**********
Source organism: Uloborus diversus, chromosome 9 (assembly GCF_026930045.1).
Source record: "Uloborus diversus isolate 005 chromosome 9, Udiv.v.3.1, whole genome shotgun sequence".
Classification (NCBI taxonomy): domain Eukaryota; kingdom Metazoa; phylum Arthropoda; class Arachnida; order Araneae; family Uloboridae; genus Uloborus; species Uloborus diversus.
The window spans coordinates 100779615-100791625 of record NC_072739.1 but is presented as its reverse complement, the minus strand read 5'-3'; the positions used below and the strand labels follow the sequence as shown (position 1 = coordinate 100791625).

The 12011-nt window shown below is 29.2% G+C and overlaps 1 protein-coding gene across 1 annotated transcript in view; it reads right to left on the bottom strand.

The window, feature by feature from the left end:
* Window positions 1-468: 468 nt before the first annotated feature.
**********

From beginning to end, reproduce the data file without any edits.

Source organism: Uloborus diversus, chromosome 9 (assembly GCF_026930045.1).
Source record: "Uloborus diversus isolate 005 chromosome 9, Udiv.v.3.1, whole genome shotgun sequence".
Classification (NCBI taxonomy): domain Eukaryota; kingdom Metazoa; phylum Arthropoda; class Arachnida; order Araneae; family Uloboridae; genus Uloborus; species Uloborus diversus.
The window spans coordinates 100779615-100791625 of record NC_072739.1 but is presented as its reverse complement, the minus strand read 5'-3'; the positions used below and the strand labels follow the sequence as shown (position 1 = coordinate 100791625).

The 12011-nt window shown below is 29.2% G+C and overlaps 1 protein-coding gene across 1 annotated transcript in view; it reads right to left on the bottom strand.

The window, feature by feature from the left end:
* Window positions 1-468: 468 nt before the first annotated feature.